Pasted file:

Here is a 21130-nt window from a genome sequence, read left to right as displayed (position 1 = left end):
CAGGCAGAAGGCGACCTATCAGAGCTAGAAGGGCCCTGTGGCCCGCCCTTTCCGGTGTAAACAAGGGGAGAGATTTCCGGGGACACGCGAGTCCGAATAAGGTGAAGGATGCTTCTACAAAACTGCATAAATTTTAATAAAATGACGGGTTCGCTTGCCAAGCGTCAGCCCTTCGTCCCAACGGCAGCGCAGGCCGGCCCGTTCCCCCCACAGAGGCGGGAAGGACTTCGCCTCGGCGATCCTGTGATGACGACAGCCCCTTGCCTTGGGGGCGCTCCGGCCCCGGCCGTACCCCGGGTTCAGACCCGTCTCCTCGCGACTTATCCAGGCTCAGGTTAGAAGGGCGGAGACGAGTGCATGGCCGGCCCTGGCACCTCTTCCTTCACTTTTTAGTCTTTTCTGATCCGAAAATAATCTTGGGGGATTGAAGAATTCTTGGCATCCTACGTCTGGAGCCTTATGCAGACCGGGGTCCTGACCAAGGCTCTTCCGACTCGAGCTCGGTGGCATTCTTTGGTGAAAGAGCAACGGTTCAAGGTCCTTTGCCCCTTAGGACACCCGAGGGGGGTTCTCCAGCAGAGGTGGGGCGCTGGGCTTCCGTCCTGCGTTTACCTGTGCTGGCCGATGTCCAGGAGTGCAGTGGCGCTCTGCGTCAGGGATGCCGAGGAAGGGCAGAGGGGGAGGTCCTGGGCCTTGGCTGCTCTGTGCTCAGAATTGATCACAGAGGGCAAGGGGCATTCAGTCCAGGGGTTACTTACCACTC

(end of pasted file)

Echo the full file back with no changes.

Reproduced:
Here is a 21130-nt window from a genome sequence, read left to right as displayed (position 1 = left end):
CAGGCAGAAGGCGACCTATCAGAGCTAGAAGGGCCCTGTGGCCCGCCCTTTCCGGTGTAAACAAGGGGAGAGATTTCCGGGGACACGCGAGTCCGAATAAGGTGAAGGATGCTTCTACAAAACTGCATAAATTTTAATAAAATGACGGGTTCGCTTGCCAAGCGTCAGCCCTTCGTCCCAACGGCAGCGCAGGCCGGCCCGTTCCCCCCACAGAGGCGGGAAGGACTTCGCCTCGGCGATCCTGTGATGACGACAGCCCCTTGCCTTGGGGGCGCTCCGGCCCCGGCCGTACCCCGGGTTCAGACCCGTCTCCTCGCGACTTATCCAGGCTCAGGTTAGAAGGGCGGAGACGAGTGCATGGCCGGCCCTGGCACCTCTTCCTTCACTTTTTAGTCTTTTCTGATCCGAAAATAATCTTGGGGGATTGAAGAATTCTTGGCATCCTACGTCTGGAGCCTTATGCAGACCGGGGTCCTGACCAAGGCTCTTCCGACTCGAGCTCGGTGGCATTCTTTGGTGAAAGAGCAACGGTTCAAGGTCCTTTGCCCCTTAGGACACCCGAGGGGGGTTCTCCAGCAGAGGTGGGGCGCTGGGCTTCCGTCCTGCGTTTACCTGTGCTGGCCGATGTCCAGGAGTGCAGTGGCGCTCTGCGTCAGGGATGCCGAGGAAGGGCAGAGGGGGAGGTCCTGGGCCTTGGCTGCTCTGTGCTCAGAATTGATCACAGAGGGCAAGGGGCATTCAGTCCAGGGGTTACTTACCACTC